(Update Jan 2024: I’ve added the GWM Tank 300 which people often say is a good cheap option to upgrade if you want to carry more stuff – note the factory rails on it are only rated to 40 kg; aftermarket options get you to 90 kg but this is still pretty inline with other wagons and their GVM vs. roof load limit).

Don’t quote me totally on some of the roof load limits of other vehicles; for instance, the new Defender 90 will let you carry more with offroad tyres and on a special expedition rack. Doing so puts it just above rather than just below the line of best fit. Wrangler JL 3 door might be limited by the hard top strength rather than stability, too.

Ultimately, it looks like the Jimny’s roof load limit is because the rest of its weight is miniscule.

Note that the roof load limit set by Suzuki does not have any caveats with regards to offroad use – it’s 30 kg everywhere according to the documentation they provide. This means it’s a load limit that will let you use the car offroad how it is designed to be used, however, it will absolutely tip over more easily with more stuff on the road. For that reason I would be thinking long and hard about what I had on the roof offroad.

Forces at play, especially offroad

Corrugations in particular impart pretty big forces on a vehicle. Rather than going too deep into the maths, deep down in an article from Unsealed 4×4 they cover off on these forces. These can be 10x or more the total absolute failure point of a roof, so, you need to really think about those forces in rougher areas especially at speed. This again means you’re best off keeping weight as limited as possible on the roof, and is another reason why Suzuki would want to run a relatively low weight for their roof racks.

Forces offroad are why some roof rack manufacturers de-rate their load limits offroad. Rhino Rack do this, and are keen to reinforce their perspective after some high profile roof rack failures on HiLuxes. That’s down, in my eyes, to the attachment of how they went onto the roof of a HiLux as opposed to being a universal thing, more on this in a second. As noted in the sources above, Suzuki do not de-rate their factory bars for offroad use and Rhino have some products they absolutely do not de-rate offroad on the Jimny. Clearly the stability thing here matters a lot more than the strength argument in the case of a Jimny.

Strength of the roof & attachment points

A counter argument to the gen4/JB74 roof load limit being only 30 kg has been “well it was only that on a gen3/JB43 because they had plastic roof rails which failed”. True, but, consider this: the track width, CoG and overall vehicle weight are quite similar between the two generations. Engineering is not about overbuilding things but building things sufficiently. What if the roof rails on the gen3 were engineered to be good for 30 kg as a safe working load because that also happened to be the sensible limit? Engineering isn’t building a dam that won’t fall down, it’s about building a dam that just won’t fall down.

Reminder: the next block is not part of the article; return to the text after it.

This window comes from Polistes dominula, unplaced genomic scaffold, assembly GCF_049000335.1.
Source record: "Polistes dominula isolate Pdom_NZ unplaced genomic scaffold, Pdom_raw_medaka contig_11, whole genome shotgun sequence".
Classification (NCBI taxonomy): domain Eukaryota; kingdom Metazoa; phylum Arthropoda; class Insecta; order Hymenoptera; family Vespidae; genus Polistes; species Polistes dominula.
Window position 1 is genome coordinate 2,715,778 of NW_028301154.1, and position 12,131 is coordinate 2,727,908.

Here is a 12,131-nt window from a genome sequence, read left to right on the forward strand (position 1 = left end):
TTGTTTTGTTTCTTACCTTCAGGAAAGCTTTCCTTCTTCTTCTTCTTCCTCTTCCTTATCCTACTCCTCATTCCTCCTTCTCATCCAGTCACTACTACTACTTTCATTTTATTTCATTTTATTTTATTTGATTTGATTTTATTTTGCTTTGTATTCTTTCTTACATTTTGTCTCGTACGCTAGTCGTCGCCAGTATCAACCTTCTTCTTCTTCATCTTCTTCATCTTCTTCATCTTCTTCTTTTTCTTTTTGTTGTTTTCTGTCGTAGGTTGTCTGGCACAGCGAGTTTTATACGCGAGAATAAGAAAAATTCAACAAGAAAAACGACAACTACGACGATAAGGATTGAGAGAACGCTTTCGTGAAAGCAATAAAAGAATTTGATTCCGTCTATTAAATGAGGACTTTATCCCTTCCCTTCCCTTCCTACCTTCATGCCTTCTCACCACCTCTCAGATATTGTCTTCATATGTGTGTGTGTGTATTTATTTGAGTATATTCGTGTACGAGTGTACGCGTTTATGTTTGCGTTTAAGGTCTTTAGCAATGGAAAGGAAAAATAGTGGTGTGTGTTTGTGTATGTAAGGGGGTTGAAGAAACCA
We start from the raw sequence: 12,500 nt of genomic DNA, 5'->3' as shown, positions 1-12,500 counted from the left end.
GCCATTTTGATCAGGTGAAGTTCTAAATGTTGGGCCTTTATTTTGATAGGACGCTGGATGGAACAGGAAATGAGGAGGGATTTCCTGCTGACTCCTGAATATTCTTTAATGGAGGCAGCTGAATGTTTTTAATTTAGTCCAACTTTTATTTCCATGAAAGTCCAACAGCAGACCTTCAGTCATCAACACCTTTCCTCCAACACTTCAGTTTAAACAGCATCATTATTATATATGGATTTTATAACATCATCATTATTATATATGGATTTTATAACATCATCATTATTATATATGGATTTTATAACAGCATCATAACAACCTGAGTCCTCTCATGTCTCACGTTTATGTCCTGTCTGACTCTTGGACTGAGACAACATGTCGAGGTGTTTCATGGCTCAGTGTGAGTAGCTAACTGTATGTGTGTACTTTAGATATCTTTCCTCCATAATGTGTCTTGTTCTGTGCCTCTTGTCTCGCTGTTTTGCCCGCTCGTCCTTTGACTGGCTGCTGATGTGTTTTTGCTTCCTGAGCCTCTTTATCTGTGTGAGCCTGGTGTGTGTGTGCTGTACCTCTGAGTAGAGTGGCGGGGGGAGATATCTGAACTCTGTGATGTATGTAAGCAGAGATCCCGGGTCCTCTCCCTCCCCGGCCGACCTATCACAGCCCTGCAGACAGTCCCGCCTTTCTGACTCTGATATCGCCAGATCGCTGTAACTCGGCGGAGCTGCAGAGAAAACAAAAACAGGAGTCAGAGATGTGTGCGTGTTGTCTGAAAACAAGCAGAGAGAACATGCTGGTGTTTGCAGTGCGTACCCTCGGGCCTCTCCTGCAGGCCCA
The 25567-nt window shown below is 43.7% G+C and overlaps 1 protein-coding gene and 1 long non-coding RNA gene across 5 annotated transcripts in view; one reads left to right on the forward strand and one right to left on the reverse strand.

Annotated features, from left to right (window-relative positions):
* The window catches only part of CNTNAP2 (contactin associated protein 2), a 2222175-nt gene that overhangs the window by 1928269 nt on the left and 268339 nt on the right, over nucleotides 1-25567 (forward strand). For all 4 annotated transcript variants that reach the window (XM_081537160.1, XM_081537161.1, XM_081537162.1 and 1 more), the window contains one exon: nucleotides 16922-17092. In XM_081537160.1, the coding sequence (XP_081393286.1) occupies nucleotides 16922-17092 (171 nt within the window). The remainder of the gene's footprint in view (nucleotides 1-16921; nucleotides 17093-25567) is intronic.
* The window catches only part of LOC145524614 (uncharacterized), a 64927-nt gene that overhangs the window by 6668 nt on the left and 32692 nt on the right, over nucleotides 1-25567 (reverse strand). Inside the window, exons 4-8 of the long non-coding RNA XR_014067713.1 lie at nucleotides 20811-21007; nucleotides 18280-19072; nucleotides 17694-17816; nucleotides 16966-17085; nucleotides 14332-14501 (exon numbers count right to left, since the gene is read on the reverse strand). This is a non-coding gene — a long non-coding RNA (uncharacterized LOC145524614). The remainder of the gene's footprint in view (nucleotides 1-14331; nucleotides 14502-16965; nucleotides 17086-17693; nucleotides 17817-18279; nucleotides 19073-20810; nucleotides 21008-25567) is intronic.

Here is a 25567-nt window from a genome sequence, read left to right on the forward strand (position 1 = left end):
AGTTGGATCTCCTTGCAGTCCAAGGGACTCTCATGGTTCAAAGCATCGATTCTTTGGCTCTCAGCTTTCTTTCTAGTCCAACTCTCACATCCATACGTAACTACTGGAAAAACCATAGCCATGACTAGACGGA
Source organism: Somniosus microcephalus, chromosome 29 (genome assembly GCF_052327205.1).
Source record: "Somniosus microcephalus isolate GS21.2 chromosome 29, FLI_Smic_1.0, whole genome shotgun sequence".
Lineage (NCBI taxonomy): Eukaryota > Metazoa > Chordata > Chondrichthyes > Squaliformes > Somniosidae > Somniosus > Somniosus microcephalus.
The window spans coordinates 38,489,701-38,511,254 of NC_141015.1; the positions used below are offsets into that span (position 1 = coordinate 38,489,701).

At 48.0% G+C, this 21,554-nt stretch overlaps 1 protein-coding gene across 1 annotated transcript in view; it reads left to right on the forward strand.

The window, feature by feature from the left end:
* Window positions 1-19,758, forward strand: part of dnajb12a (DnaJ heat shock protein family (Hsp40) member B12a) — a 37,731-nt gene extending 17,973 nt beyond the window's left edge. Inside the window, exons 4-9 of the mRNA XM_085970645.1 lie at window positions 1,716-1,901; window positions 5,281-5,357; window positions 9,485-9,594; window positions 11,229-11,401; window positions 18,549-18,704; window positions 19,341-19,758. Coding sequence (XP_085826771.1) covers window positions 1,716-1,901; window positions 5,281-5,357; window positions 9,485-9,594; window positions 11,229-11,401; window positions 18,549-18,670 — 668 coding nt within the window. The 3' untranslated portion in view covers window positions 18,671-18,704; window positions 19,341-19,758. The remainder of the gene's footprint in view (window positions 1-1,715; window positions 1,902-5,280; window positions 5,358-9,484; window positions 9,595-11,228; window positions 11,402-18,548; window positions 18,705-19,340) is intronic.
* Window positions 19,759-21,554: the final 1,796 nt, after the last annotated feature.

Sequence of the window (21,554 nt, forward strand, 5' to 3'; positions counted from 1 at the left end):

The gutter mounts used for various roof racks are probably good to higher weights: for instance the Rhino Vortex roof crossbars I use are the same legs as used on a bunch of 4wds which have roof load limits well beyond 30 kg. Clearly in this case the legs aren’t the weak point, but, that doesn’t change the stability of the vehicle especially in motion one bit.

Touching back on the HiLux thing earlier: the roof legs on the Vortex bars being good for a lot more than 30 kg does make me a bit more comfortable that they’ll probably not shake themselves apart or snap offroad. On the HiLux the attachment to the roof was using rivets; if the attachment was supported more from underneath then it wouldn’t have ripped out. That specific case was about installation trying to avoid something annoying (dropping the headliner to install the roof rack), rather than just strength per se.

Finally, let’s think about the static weight limit of the Jimny. The roof is clearly much stronger than 30 kg when the car is parked (assuming it’s not sideways on a slope, of course). Take, for instance, a rolled Jimny.

Sourced from https://www.facebook.com/groups/628678180584004/permalink/5728978723887232

This car flipped off a transporter and landed on its roof. Even with the crushing forces of actually having to stop the vehicle’s weight, the 1100 kg or so of the car isn’t crushing the roof much at all. With the load spread out there’s no huge problem statically with weight on the car – it’s all about the dynamics of driving the car that matters.